. These data suggest that heterozygous EVER2 mutation, and the resulting decrease in protein expression, favors HPV5 replication. This may explain the transient EV-like clinical presentation of this heterozygous patient. Using the FluoZin-3 based cytometric assay, two independent measurements of free zinc in CD4+ T cells were performed, side-by-side for all the lines. The mean free Zn2+
concentration in EV-derived CD4+ T cells was higher than in CD4+ T cells from healthy donors (). This higher concentration of free zinc in EVER-deficient CD4+ T cells was maintained following overnight incubation of the cells with a nontoxic zinc concentration (100 µM) (). Although derived from a small number of patients, these data suggest that EVER proteins might be involved in the control of zinc homeostasis in lymphocytes. At least two different types of intracellular zinc signaling occur in T cells. One happens extremely rapidly after TCR triggering as a result of zinc transporter activity. The other depends on transcriptional changes in expression of zinc importers and exporters that increase the cellular zinc content in a delayed and durable manner. In this study, we have monitored the second type of zinc signal but it would be most interesting to assess whether there is any impact of EVER-deficiency on the early and focal T cell zinc fluxes upon TCR activation. Further studies on a larger cohort of EV patients and/or on EVER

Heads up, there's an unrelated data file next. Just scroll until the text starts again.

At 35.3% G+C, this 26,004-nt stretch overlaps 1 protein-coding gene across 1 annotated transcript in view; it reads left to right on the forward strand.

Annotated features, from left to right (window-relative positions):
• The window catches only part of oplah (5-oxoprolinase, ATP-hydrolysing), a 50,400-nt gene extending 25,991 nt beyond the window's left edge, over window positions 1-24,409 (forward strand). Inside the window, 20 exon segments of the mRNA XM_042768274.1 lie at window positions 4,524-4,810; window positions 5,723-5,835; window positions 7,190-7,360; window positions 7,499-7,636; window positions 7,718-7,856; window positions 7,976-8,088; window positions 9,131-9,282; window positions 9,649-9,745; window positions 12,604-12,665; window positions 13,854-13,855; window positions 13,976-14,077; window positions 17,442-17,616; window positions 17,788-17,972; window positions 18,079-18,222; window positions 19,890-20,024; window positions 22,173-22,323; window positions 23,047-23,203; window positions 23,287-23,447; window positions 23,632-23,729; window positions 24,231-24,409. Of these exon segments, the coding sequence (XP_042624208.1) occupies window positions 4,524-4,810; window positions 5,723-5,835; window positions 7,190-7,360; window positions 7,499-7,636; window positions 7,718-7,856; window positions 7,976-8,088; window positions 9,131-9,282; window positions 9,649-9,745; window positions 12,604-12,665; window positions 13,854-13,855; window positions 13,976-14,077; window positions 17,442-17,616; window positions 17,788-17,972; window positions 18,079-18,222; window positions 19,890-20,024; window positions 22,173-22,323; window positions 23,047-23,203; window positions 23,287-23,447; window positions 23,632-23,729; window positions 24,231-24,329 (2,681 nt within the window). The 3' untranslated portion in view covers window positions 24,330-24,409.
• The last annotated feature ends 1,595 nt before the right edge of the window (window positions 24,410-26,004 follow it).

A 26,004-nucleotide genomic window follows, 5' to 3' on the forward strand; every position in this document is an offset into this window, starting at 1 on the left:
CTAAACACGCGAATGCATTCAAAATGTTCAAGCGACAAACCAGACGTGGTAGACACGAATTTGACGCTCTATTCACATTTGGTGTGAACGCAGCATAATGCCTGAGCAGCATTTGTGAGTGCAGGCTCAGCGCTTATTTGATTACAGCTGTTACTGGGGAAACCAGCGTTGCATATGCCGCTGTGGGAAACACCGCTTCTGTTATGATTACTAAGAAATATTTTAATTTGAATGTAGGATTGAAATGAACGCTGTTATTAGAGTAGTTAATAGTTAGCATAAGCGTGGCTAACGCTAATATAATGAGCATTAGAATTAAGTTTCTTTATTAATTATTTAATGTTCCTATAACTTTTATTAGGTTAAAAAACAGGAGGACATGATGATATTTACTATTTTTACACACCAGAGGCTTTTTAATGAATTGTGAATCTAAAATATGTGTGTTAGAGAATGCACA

knock-out mice should help settle this issue.
Since the concentration of free Zn2+
is tightly controlled during lymphocyte activation () and EVER-deficiency might increase the concentration of unbound zinc ions (), one burning question relates to the biological consequence of the zinc imbalance in T cells. During T-cell activation zinc acts at different levels. Zn2+
participates in the interaction between Lck and CD4 and CD8 co-receptors, stabilizes Lck dimerization, and is likely involved in the activation of protein kinase C 
. It has been shown that Zn2+
is released from lysosomes upon T-cell activation 
and that it participates to IL-2R-mediated signaling through the regulation of ERK activity 
. Moreover, zinc influx from extracellular sources is induced within minutes of TCR triggering in primary T cells, with compartmentalized high zinc concentration under the zone of the T cell/APC contact. This local increase in cytoplasmic zinc influences proximal TCR signaling resulting in enhanced proliferative responses to suboptimal stimuli 
. On the other hand, Tanaka and colleagues have reported that excess of zinc suppresses mitogen-activated IL-2 production in lymphocytes 
. Collectively, the current data indicate that Zn2+